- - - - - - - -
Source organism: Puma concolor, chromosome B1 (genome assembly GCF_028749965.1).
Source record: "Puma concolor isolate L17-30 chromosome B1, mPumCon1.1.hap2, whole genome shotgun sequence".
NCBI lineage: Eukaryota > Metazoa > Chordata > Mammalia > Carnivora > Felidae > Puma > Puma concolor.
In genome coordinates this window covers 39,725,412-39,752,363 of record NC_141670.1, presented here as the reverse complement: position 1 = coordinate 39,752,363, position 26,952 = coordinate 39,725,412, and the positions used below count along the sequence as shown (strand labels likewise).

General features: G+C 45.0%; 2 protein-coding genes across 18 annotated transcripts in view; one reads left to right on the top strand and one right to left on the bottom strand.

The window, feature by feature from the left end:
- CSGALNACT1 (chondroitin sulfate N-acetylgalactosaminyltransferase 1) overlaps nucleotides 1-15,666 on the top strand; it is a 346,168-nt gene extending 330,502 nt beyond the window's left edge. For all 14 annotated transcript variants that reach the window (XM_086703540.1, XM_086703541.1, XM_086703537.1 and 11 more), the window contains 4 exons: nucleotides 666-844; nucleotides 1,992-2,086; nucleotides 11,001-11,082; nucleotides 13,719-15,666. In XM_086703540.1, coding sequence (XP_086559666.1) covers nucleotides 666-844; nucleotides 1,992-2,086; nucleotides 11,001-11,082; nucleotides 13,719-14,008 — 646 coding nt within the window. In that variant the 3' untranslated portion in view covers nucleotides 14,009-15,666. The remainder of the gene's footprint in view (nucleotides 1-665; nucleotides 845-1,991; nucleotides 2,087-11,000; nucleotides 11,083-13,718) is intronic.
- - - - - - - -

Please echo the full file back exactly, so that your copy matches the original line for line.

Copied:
Source organism: Puma concolor, chromosome B1 (genome assembly GCF_028749965.1).
Source record: "Puma concolor isolate L17-30 chromosome B1, mPumCon1.1.hap2, whole genome shotgun sequence".
NCBI lineage: Eukaryota > Metazoa > Chordata > Mammalia > Carnivora > Felidae > Puma > Puma concolor.
In genome coordinates this window covers 39,725,412-39,752,363 of record NC_141670.1, presented here as the reverse complement: position 1 = coordinate 39,752,363, position 26,952 = coordinate 39,725,412, and the positions used below count along the sequence as shown (strand labels likewise).

General features: G+C 45.0%; 2 protein-coding genes across 18 annotated transcripts in view; one reads left to right on the top strand and one right to left on the bottom strand.

The window, feature by feature from the left end:
- CSGALNACT1 (chondroitin sulfate N-acetylgalactosaminyltransferase 1) overlaps nucleotides 1-15,666 on the top strand; it is a 346,168-nt gene extending 330,502 nt beyond the window's left edge. For all 14 annotated transcript variants that reach the window (XM_086703540.1, XM_086703541.1, XM_086703537.1 and 11 more), the window contains 4 exons: nucleotides 666-844; nucleotides 1,992-2,086; nucleotides 11,001-11,082; nucleotides 13,719-15,666. In XM_086703540.1, coding sequence (XP_086559666.1) covers nucleotides 666-844; nucleotides 1,992-2,086; nucleotides 11,001-11,082; nucleotides 13,719-14,008 — 646 coding nt within the window. In that variant the 3' untranslated portion in view covers nucleotides 14,009-15,666. The remainder of the gene's footprint in view (nucleotides 1-665; nucleotides 845-1,991; nucleotides 2,087-11,000; nucleotides 11,083-13,718) is intronic.